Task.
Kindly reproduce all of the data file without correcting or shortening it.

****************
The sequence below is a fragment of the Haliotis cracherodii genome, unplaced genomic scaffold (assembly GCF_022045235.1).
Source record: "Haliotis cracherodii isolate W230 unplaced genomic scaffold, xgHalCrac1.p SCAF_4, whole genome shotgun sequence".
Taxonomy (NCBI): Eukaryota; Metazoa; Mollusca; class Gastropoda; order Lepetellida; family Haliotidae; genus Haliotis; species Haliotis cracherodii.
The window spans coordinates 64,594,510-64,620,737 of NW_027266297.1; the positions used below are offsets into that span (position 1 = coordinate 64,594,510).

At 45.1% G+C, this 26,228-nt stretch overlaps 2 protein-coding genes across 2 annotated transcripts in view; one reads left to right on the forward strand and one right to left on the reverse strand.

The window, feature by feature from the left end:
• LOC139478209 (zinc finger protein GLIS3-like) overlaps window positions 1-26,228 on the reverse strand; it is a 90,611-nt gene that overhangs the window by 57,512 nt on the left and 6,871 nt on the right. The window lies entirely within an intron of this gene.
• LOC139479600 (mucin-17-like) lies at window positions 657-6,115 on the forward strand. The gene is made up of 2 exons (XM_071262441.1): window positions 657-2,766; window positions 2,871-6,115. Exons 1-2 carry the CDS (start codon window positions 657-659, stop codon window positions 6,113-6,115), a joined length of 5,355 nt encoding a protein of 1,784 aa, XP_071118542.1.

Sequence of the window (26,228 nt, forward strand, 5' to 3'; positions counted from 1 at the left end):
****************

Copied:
The sequence below is a fragment of the Haliotis cracherodii genome, unplaced genomic scaffold (assembly GCF_022045235.1).
Source record: "Haliotis cracherodii isolate W230 unplaced genomic scaffold, xgHalCrac1.p SCAF_4, whole genome shotgun sequence".
Taxonomy (NCBI): Eukaryota; Metazoa; Mollusca; class Gastropoda; order Lepetellida; family Haliotidae; genus Haliotis; species Haliotis cracherodii.
The window spans coordinates 64,594,510-64,620,737 of NW_027266297.1; the positions used below are offsets into that span (position 1 = coordinate 64,594,510).

At 45.1% G+C, this 26,228-nt stretch overlaps 2 protein-coding genes across 2 annotated transcripts in view; one reads left to right on the forward strand and one right to left on the reverse strand.

The window, feature by feature from the left end:
• LOC139478209 (zinc finger protein GLIS3-like) overlaps window positions 1-26,228 on the reverse strand; it is a 90,611-nt gene that overhangs the window by 57,512 nt on the left and 6,871 nt on the right. The window lies entirely within an intron of this gene.
• LOC139479600 (mucin-17-like) lies at window positions 657-6,115 on the forward strand. The gene is made up of 2 exons (XM_071262441.1): window positions 657-2,766; window positions 2,871-6,115. Exons 1-2 carry the CDS (start codon window positions 657-659, stop codon window positions 6,113-6,115), a joined length of 5,355 nt encoding a protein of 1,784 aa, XP_071118542.1.

Sequence of the window (26,228 nt, forward strand, 5' to 3'; positions counted from 1 at the left end):